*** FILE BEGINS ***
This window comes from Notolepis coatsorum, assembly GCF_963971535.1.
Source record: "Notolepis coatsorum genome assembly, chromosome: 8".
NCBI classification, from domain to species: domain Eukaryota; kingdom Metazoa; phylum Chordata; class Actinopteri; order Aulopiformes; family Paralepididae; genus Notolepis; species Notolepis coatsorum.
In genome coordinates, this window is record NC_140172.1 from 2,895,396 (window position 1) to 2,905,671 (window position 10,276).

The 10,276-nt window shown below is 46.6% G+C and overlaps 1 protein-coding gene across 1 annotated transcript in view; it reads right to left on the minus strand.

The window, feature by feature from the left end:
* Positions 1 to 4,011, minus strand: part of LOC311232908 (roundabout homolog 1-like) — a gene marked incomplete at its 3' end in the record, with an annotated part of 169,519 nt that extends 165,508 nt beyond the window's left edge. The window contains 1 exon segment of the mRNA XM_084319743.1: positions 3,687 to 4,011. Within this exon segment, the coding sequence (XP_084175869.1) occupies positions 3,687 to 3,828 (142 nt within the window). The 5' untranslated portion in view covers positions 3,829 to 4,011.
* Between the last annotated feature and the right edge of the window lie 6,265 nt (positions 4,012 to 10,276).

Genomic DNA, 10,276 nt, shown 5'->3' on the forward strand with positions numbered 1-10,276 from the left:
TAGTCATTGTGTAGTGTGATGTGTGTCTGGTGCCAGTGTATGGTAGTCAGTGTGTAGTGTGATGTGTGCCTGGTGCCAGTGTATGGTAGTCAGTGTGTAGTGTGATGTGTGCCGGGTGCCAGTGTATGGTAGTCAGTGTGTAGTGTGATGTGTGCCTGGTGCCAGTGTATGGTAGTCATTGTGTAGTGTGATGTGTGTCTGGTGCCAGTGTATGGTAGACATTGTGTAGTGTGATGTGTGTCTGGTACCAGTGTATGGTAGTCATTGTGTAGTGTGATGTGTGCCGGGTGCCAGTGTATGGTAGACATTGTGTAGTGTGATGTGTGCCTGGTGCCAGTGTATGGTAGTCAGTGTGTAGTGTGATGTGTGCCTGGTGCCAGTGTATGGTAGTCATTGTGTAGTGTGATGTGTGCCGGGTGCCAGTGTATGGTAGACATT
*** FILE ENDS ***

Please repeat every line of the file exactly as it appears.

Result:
This window comes from Notolepis coatsorum, assembly GCF_963971535.1.
Source record: "Notolepis coatsorum genome assembly, chromosome: 8".
NCBI classification, from domain to species: domain Eukaryota; kingdom Metazoa; phylum Chordata; class Actinopteri; order Aulopiformes; family Paralepididae; genus Notolepis; species Notolepis coatsorum.
In genome coordinates, this window is record NC_140172.1 from 2,895,396 (window position 1) to 2,905,671 (window position 10,276).

The 10,276-nt window shown below is 46.6% G+C and overlaps 1 protein-coding gene across 1 annotated transcript in view; it reads right to left on the minus strand.

The window, feature by feature from the left end:
* Positions 1 to 4,011, minus strand: part of LOC311232908 (roundabout homolog 1-like) — a gene marked incomplete at its 3' end in the record, with an annotated part of 169,519 nt that extends 165,508 nt beyond the window's left edge. The window contains 1 exon segment of the mRNA XM_084319743.1: positions 3,687 to 4,011. Within this exon segment, the coding sequence (XP_084175869.1) occupies positions 3,687 to 3,828 (142 nt within the window). The 5' untranslated portion in view covers positions 3,829 to 4,011.
* Between the last annotated feature and the right edge of the window lie 6,265 nt (positions 4,012 to 10,276).

Genomic DNA, 10,276 nt, shown 5'->3' on the forward strand with positions numbered 1-10,276 from the left:
TAGTCATTGTGTAGTGTGATGTGTGTCTGGTGCCAGTGTATGGTAGTCAGTGTGTAGTGTGATGTGTGCCTGGTGCCAGTGTATGGTAGTCAGTGTGTAGTGTGATGTGTGCCGGGTGCCAGTGTATGGTAGTCAGTGTGTAGTGTGATGTGTGCCTGGTGCCAGTGTATGGTAGTCATTGTGTAGTGTGATGTGTGTCTGGTGCCAGTGTATGGTAGACATTGTGTAGTGTGATGTGTGTCTGGTACCAGTGTATGGTAGTCATTGTGTAGTGTGATGTGTGCCGGGTGCCAGTGTATGGTAGACATTGTGTAGTGTGATGTGTGCCTGGTGCCAGTGTATGGTAGTCAGTGTGTAGTGTGATGTGTGCCTGGTGCCAGTGTATGGTAGTCATTGTGTAGTGTGATGTGTGCCGGGTGCCAGTGTATGGTAGACATT